Publications, opinions, and speeches


How the CRA became the Grinch that stole the Canada Housing Benefit supplement

Published on 20/12/2022

On December 12, the federal government opened applications for its one-time, $500 supplement for low-income renters with much fanfare.

This support is welcome, especially during a time of rising rents and inflation. But the government’s intentions are being undermined by the Canada Revenue Agency’s (CRA) implementation of the benefit. The CRA has become the Grinch that stole the Canada Housing Benefit supplement, even as the government shines a light on it.

The original Canada Housing Benefit (CHB) was announced in 2017 and has been implemented across Canada since 2020. While this new, one-time supplement is being called a Canada Housing Benefit top-up, it’s also available, fortunately, to a broader range of people who meet targeted criteria. The benefit is for individuals and families with incomes of less than $20,000 and $35,000, respectively, who pay 30 per cent or more of their income on rent.

Most people living in deep poverty are paying way more than 30 per cent of their incomes on rent. For example, the average private market rent for a one-bedroom unit in Toronto is over $2,500 a month, more than double the maximum Ontario Disability Support Program benefit for a single adult. And contrary to common public perception, most people living in poverty live in private market housing.

The problem isn’t in the requirements for the supplement, but how the CRA is verifying them.

To even apply, the CRA asks applicants to provide their 2022 addresses, including their landlords’ names and contact information. Requiring that people connect with their landlords to apply for a one-time supplement is problematic at best, and disrespectful to its core.

Most people, regardless of their income, would be reluctant to talk to their landlord about their personal income situation. Perhaps their landlord doesn’t want to be named on their tenant’s application, or their landlord isn’t reporting their rental income on their own taxes. What if the tenant doesn’t have a proper lease? What if the landlord is a corporation?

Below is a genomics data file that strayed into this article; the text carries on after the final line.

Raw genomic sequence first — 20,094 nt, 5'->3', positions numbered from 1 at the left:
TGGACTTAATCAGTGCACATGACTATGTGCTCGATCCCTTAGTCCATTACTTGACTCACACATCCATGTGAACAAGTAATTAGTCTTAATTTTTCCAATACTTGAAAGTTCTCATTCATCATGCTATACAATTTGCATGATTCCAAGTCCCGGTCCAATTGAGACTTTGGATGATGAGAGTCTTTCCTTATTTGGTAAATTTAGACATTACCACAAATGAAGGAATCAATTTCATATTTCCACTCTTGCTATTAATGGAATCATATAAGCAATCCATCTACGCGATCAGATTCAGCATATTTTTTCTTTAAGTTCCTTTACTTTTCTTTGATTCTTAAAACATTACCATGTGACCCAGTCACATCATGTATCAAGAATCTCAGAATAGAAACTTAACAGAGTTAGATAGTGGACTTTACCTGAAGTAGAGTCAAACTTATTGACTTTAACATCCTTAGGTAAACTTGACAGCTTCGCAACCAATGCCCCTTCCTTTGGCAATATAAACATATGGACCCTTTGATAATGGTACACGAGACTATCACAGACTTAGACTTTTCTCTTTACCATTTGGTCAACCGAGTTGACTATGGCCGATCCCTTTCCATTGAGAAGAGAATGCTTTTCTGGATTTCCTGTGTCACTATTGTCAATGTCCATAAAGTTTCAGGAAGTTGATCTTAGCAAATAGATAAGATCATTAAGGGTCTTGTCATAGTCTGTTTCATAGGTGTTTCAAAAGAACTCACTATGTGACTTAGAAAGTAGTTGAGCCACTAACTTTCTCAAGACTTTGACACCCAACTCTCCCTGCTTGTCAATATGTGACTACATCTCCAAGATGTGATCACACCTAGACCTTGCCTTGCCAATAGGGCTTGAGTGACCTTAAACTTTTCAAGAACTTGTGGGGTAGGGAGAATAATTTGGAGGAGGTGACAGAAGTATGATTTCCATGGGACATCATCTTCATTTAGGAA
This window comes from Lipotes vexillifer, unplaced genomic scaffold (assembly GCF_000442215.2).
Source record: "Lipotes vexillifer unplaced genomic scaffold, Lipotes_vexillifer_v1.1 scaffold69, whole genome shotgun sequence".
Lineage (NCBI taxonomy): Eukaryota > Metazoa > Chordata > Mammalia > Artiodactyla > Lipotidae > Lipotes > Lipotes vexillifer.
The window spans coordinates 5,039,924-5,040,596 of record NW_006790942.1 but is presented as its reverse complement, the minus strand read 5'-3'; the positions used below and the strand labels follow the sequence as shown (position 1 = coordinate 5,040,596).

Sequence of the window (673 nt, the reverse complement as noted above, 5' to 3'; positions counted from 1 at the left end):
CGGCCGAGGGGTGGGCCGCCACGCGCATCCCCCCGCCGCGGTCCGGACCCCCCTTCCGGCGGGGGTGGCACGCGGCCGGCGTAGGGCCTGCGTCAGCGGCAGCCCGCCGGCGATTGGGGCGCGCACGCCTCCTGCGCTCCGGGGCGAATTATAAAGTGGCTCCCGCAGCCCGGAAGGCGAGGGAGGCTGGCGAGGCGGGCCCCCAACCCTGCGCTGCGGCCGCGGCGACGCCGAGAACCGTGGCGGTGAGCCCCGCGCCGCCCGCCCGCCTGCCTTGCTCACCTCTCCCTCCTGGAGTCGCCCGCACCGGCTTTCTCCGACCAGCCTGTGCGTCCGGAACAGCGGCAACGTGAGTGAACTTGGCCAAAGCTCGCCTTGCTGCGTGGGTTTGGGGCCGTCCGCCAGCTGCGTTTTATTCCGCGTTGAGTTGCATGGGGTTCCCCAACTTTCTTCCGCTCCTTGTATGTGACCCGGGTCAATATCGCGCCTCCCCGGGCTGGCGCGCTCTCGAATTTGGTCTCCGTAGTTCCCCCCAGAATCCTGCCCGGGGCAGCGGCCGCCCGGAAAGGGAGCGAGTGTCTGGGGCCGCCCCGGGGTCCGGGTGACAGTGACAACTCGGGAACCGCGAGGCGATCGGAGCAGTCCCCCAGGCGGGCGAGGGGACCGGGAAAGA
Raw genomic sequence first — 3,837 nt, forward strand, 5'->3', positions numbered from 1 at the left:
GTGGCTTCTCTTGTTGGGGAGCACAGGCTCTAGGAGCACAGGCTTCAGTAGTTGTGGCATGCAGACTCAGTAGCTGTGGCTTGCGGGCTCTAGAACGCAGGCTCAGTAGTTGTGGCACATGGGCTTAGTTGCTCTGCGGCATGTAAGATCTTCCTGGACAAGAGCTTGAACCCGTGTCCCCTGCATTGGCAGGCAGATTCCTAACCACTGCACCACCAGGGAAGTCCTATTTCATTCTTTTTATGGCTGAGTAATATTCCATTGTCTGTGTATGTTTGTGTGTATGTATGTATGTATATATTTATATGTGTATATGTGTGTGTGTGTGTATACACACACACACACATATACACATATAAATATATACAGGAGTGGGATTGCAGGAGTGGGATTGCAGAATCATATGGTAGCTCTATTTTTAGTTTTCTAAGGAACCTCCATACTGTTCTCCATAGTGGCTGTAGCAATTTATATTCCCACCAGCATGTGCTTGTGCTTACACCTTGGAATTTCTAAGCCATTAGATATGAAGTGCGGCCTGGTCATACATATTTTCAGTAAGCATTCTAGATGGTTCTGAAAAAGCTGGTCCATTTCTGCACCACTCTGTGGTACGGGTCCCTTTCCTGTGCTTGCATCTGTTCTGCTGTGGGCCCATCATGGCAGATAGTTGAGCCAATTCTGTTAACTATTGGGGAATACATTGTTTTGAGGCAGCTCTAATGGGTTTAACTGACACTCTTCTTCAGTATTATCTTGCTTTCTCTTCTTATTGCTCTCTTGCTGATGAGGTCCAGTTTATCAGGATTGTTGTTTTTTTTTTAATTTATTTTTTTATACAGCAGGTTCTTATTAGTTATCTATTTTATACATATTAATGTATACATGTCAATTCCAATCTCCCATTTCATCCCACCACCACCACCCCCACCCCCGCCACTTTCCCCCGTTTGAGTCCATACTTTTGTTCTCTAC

Furthermore, there are risks to tenants speaking to their landlords about the benefits they apply for. For example, if a landlord is aware that their tenant is receiving more money, they may want to charge a higher price. Without rent control applying to all buildings and between tenancies, this isn’t a theoretical situation. It’s a reality.

The CRA is likely asking for this information to lower the risk of overpaying benefits by operating under the assumption that people will cheat “the system.” What it fails to understand is that best practices in compliance are not the same as best practices in social service delivery. The real problem is that the system isn’t working for most people living in deep poverty, and barriers to support fuels mistrust of the very system the CRA is working so hard to preserve.

In fact, the risk of someone receiving the rent supplement who shouldn’t is low given its targeted income criteria and the high market rental rates across the country. In its commitment to risk-aversion, the CRA has decided to push all the risk onto tenants.

Even with the high cost of living, this onerous process will likely mean that some people won’t apply. And anticipation of low take-up is already evident. While the federal government estimates that the supplement will cost $1.2 billion in 2022-23, the Parliamentary Budget Officer puts it at $940 million. That’s more than a 20% difference. This is a shame because the intention behind the supplement is good and, theoretically, a case could be made to make it permanent. But the delivery setup by the CRA makes it clear that there is a mismatch between policy intention and implementation. Unfortunately, people can’t pay their rent with good intentions only.

It’s not too late for the CRA to change course on its verification criteria for the CHB supplement. If it doesn’t, it will have stolen the opportunity from people living in deep poverty to access support they so urgently need.


Government spending and tax, Housing and homelessness


The Canada Revenue Agency needs to change course on its verification criteria for the Canada Housing Benefit supplement. Otherwise it will have stolen the opportunity from people living in deep poverty to access support they so urgently need.